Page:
cmns 331-4 news discourse as political communication

Bob Hackett & Birgit Schroeder
Fall 2009
Evaluation: (NOTE: This schema amends the brief Course outline posted in the summer)
Class Participation & Contributions, and “Quick Write” Exercises during Lectures
In-class Quizzes
Media Analysis Paper
Final Take-home Exam
The school expects that the grades awarded in this course will bear some reasonable relation to established
university-wide practices with respect to both levels and distribution of grades. In addition, the School will
follow Policy T10.02 with respect to “Intellectual Honesty” and “Academic Discipline” (see the current
Calendar, General Regulations section).
Assignments and Grades:
Class Participation and Contributions (20%): This component is divided into four portions (which the
Teaching Assistant will discuss in greater detail.):
a) Frequent short “Quick Write” exercises during Lectures. These are brief (about one paragraph) miniessays on a topic or question presented by the instructor. Based on the week’s readings and review questions,
they may invite you to apply a key concept or to offer your own informed judgement. They’ll be marked on a
pass/fail basis. Your “worst” two exercises, including any absences, will not be counted.
b) Tutorial attendance.
c) Participation in tutorial discussion. The key criteria are informed critical discussion of the readings, and
helpful contributions to the learning of other students, including asking useful questions. (Students may want
to consult the Learning Common’s handout on effective seminar participation.)
d) Tutorial presentation of a course reading. Presentations will begin in the 3rd week of class. Presentations
should include a one-page handout for tutorial members, and will be marked on the basis of integration of
weekly readings, critical analysis, and application of news media examples. The TA will explain the marking
scheme in more detail during tutorials. Students are expected to monitor the news media and bring relevant
examples to tutorial, and incorporate these into your presentation. .
NOTE: One bonus mark for attendance at either Media Democracy Day (Nov. 7), or a previous panel on Reimagining Journalism. [We hope you can attend both, but it’s still only one mark!]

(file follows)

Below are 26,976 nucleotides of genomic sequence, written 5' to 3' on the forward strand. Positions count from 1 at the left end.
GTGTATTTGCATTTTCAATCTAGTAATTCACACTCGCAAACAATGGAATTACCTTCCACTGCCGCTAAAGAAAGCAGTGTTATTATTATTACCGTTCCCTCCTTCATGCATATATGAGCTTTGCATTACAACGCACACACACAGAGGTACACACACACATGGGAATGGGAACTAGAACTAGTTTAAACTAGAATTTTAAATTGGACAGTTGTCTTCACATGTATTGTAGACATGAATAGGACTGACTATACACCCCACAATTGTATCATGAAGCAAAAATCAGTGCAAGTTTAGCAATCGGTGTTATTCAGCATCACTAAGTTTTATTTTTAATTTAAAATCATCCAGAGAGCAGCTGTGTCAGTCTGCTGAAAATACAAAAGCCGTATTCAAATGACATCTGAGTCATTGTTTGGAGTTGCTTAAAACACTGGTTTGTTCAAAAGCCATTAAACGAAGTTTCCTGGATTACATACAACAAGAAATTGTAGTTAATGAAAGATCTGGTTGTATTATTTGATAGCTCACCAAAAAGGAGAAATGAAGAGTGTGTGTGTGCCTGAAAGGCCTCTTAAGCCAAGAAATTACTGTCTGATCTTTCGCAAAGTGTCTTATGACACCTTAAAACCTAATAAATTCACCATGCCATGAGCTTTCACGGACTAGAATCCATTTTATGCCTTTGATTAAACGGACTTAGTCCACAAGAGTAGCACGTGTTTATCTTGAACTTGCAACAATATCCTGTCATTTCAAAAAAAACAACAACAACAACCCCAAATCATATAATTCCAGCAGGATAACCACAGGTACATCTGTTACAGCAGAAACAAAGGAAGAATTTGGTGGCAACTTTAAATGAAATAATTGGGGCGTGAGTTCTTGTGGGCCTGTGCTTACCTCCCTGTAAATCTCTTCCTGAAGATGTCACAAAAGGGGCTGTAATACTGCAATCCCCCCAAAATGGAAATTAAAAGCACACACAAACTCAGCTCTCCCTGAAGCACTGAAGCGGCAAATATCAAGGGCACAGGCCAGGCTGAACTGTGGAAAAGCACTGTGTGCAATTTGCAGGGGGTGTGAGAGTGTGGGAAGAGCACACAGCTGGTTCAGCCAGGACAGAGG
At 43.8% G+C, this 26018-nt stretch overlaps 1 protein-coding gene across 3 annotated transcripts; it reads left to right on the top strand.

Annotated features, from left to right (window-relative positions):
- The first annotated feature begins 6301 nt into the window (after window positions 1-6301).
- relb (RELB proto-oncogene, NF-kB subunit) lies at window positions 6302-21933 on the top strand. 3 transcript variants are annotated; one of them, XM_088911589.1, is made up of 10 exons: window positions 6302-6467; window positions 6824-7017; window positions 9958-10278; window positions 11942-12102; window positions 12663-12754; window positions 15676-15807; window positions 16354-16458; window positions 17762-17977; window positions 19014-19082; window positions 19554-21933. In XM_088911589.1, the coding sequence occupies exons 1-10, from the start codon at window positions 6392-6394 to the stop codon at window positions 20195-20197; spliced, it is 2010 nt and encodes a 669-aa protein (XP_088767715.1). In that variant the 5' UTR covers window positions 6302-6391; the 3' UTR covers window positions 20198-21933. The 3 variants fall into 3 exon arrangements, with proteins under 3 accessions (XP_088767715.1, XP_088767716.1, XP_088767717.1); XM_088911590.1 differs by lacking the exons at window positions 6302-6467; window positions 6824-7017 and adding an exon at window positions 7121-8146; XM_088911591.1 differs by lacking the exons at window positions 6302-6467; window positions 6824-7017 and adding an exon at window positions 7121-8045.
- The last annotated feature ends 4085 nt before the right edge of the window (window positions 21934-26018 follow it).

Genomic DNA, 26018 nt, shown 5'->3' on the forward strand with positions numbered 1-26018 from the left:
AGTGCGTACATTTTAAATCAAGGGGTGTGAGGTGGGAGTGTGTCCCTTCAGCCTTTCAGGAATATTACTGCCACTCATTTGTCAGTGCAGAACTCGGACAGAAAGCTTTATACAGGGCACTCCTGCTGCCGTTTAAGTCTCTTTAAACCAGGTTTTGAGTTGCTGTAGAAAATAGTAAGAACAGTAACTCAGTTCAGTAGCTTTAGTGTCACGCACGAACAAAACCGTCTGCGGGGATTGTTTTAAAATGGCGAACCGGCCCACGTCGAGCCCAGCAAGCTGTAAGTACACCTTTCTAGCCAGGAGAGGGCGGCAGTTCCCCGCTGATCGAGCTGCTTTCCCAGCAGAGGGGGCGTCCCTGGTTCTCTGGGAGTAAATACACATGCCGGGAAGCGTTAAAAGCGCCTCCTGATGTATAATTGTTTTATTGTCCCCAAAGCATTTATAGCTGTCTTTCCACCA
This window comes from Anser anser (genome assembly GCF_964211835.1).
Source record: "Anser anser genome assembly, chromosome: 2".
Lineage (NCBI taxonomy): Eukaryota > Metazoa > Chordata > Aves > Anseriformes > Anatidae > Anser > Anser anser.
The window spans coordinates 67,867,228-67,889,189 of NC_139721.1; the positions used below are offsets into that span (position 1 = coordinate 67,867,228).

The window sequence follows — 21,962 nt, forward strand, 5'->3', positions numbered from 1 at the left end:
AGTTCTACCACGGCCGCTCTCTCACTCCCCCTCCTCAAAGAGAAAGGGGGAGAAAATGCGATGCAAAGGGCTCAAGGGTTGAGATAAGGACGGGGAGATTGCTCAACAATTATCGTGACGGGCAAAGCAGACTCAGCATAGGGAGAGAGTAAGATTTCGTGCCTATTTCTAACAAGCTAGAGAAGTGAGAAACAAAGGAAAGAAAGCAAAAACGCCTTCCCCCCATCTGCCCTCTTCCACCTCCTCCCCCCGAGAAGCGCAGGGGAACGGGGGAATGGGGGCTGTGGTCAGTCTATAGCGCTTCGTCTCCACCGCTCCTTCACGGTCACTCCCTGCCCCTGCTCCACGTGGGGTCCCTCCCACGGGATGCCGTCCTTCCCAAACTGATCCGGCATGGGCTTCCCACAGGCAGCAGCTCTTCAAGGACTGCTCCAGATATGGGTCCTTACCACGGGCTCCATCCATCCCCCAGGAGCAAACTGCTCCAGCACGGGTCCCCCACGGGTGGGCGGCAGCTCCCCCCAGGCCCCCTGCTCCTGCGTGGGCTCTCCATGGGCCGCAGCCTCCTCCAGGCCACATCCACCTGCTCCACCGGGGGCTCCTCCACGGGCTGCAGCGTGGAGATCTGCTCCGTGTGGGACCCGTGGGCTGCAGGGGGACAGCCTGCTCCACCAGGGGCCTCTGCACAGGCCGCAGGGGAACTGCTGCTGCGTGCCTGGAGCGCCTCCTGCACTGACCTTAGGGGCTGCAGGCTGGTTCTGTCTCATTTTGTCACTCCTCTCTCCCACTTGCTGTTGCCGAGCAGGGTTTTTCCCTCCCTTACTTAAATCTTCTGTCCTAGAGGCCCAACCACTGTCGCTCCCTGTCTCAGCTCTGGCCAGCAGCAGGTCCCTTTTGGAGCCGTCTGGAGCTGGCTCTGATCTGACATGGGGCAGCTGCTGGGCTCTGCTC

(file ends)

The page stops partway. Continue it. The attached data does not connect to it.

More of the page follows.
In-class Quizzes (15%): Several times during the semester, there will be short closed-book Quizzes during the
lecture, in lieu of a mid-term exam. These will be based on the weekly study questions provided by the
instructor, and key concepts in the lectures, emphasizing the material covered since the previous Quiz. They
will most likely combine multiple choice and short answer questions. Note: There will be no “make-up”
Quizzes if you miss one – BUT only your top two results will be counted. Thus, you don’t need a medical
note so long as you have written at least two.
Final Take-home Exam (30%): Essay question(s) overviewing course themes, distributed in the final class.
Approximate length: 1250 words (provide a word count). DUE: WEDNESDAY DEC. 9, 3:30 p.m.
The objective of this assignment is to apply course materials, concepts, and themes to an analysis of news
media texts from the current semester. It should be approximately 2500 - 3000 words (about 10 - 12 typed
pages) in length, not counting appendices and bibliography. All papers must be word processed and double
spaced, and all must be accompanied by an appendix which includes all news materials used in the analysis.
The paper will be due at the beginning of lecture in the 11th week of class (November 18).
Objective: The objective of this assignment is to use the methods, concepts, and themes you have learned in
the course and apply them to the analysis of news media texts. While your specific topic must be approved by
the TA or Instructor, here is the general approach for selecting your topic and organizing your paper:
General Criteria:
Length: approximately 2500 – 3000 words (about 10 - 12 typed pages) not including appendices and
bibliography. Provide a word count for your paper.
All papers must be word processed and double-spaced and consistently use an academically acceptable
referencing style (including bracketed references with page numbers).
The paper will be due at the beginning of lecture in the 11th week of class (November 18).
Late submissions will lose marks daily unless you have medical or similar documentation.
Papers submitted later than December 2 will only be accepted with the instructor’s prior permission and if
accompanied by the appropriate medical or other documentation, if requested. In these cases, the student
may receive an incomplete/deferred grade for the course, and papers will be marked in the next term.
You must use material (especially from 'mainstream' media) that is mostly current in this semester.
Three approaches
The assignment is to do a comparative analysis of alternative and mainstream news by applying some of the
concepts we have used in the course. There are three main ways you can undertake a comparative analysis:
1. Conduct a general comparison of a mainstream and an alternative publication. Take each publication
as a whole and compare them using concepts we have introduced in this course that would be
appropriate for this kind of comparison: e.g.: sources/primary definers, frames, news values, mode of
address, objectivity, ideology, the characteristics of war vs. peace journalism, etc.
2. Choose a specific topic (such as politics, environment, poverty, etc.) and compare how it is covered in
both mainstream and alternative media. To do this option you will need to review at least 5 articles
from each of mainstream and alternative media. Hint: Start with articles in the alternative press, and
then look for those topics in the mainstream media. You may need to broaden your scope in order to
find similar articles.